Ten sentences, 338 words: That is the entirety of Maurice Sendak's seminal 1963 children's book Where the Wild Things Are, about a little boy who disappears into a jungle of his imagination populated by monsters. For four decades, the slim tome ranked high among Hollywood's list of unfilmable books, mostly because there wasn't enough to the tale to fill out an entire feature film.
But director Spike Jonze, in collaboration with novelist Dave Eggers, has figured out a way. The question remains, though, whether the effort was worth the trouble. Where the Wild Things Are is sweet and melancholy and has moments of transporting magic, and the movie feels refreshingly hand-made and tactile, unlike so many contemporary fantasy films. But the film lacks the menace and danger of Sendak's book, along with the beautiful simplicity and delicated, understated portrait of a lonely, misunderstood boy.
His name is Max (played by the improbably named Max Records), and in the 15-minute sequence that opens the movie - ironically, the film's best sequence - we see him running around in a wolf suit, spinning wild stories for his attentive single mother (Catherine Keener), building ice fortresses on his front lawn, terrorizing his dog, having snowball fights with his neighbors. Jonze shoots the mischievous boy's antics with a handheld camera that mirrors his restless energy and hyperactive imagination.
By the time Max lashes out at his mom over the presence of her new boyfriend (a barely glimpsed Mark Ruffalo), runs away from home and sets sail aboard a rickety boat to a far-flung island, Where the Wild Things Are has effectively plunged you into the world of a 9-year-old. That is where the trouble begins.
Sendak served as a producer on the film and constantly encouraged Jonze to make the film his own and not worry about remaining faithful to the book. Upon Max's arrival to the island, we get our first glimpse of the nine-foot tall beasts that dwell there - giant, woolly monsters that vaguely resemble animals (a goat, a lion, a bull), the truly astonishing work of Jim Henson's Creature Shop - and the movie soars with promise. For a while, as Max first meets the impossibly expressive creatures (who contemplate eating him before making him their king) and the wild rumpus starts, Where the Wild Things Are feels exactly like the movie Jonze and Eggers set out to make: A transporting fable about what it feels like to be a child.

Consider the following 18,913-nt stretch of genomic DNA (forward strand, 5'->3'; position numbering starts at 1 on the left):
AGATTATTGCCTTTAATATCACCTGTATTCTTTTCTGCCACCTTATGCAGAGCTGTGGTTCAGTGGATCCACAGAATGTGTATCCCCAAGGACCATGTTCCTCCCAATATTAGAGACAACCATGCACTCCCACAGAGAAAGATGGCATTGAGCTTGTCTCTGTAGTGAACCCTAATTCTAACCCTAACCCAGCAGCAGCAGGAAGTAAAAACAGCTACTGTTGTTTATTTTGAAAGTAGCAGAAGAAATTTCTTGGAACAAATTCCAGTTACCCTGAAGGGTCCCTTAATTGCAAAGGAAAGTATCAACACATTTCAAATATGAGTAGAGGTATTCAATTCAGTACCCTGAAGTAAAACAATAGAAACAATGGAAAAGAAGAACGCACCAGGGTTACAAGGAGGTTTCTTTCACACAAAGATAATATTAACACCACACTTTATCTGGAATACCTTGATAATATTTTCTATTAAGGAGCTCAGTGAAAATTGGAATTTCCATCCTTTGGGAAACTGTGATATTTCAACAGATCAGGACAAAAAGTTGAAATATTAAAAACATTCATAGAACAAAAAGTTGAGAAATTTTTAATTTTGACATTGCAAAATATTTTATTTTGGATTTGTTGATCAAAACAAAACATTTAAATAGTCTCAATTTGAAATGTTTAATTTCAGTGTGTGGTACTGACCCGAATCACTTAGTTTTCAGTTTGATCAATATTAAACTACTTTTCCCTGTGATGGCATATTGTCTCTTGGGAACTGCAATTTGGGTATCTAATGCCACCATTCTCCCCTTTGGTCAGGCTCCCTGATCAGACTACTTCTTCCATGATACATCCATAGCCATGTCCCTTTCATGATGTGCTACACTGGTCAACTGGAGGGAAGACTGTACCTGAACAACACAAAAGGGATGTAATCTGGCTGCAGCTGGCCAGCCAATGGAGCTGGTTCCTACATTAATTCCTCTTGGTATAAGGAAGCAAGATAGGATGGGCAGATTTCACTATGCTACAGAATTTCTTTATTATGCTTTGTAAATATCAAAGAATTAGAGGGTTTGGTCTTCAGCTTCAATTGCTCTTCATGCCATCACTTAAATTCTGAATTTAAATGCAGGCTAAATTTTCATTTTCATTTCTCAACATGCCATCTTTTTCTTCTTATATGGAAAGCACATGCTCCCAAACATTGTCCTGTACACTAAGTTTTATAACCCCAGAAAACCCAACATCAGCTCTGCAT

Thankfully, the filmmakers resist the temptation to give Sendak's slender tale any semblance of a plot, which must be the main reason Jonze and distributor Warner Bros. had so many creative differences during the tumultuous making of the movie, which was originally shot in 2006. But Jonze and Eggers err in their decision to give the monsters human-sized problems, like the shaggy Carol (voiced by James Gandolfini), who still hasn't gotten over his breakup with the equally shaggy KW (Lauren Ambrose), or the pessimistic Judith (Catherine O'Hara), who always dwells on the negative aspect of every situation. Making Where the Wild Things Are without some degree of anthropomorphism would have been impossible: You have to provide Max with some semblance of characters to interact with, no matter how outlandish.
But the film's high points unfailingly center on the boy's joyous frolicking with his new pals, untethered to any kind of recognizable narrative construct (like when everybody jumps atop each other in a spirited round of roughhousing and then fall asleep in a pile). When Carol and KW bicker about an incident from their past that ended their relationship, your heart sinks at the direction the film is taking, not only because the monsters suddenly lose their otherworldliness, but also because the menace seeps out of them.
Despite a sequence in which Max is forced to hide inside the stomach of one of the creatures, the possibility the boy is in danger remains remote throughout, and the disappointingly sentimental ending doesn't help. Where the Wild Things Are is endlessly fascinating on a visual level, but it doesn't move you the way it should, and at times it borders on the dull. Unusual for Jonze and Eggers, the movie needs more whimsy and less sentiment. These wild things aren't wild enough.
Where the Wild Things Are opens in theaters Friday Oct. 16.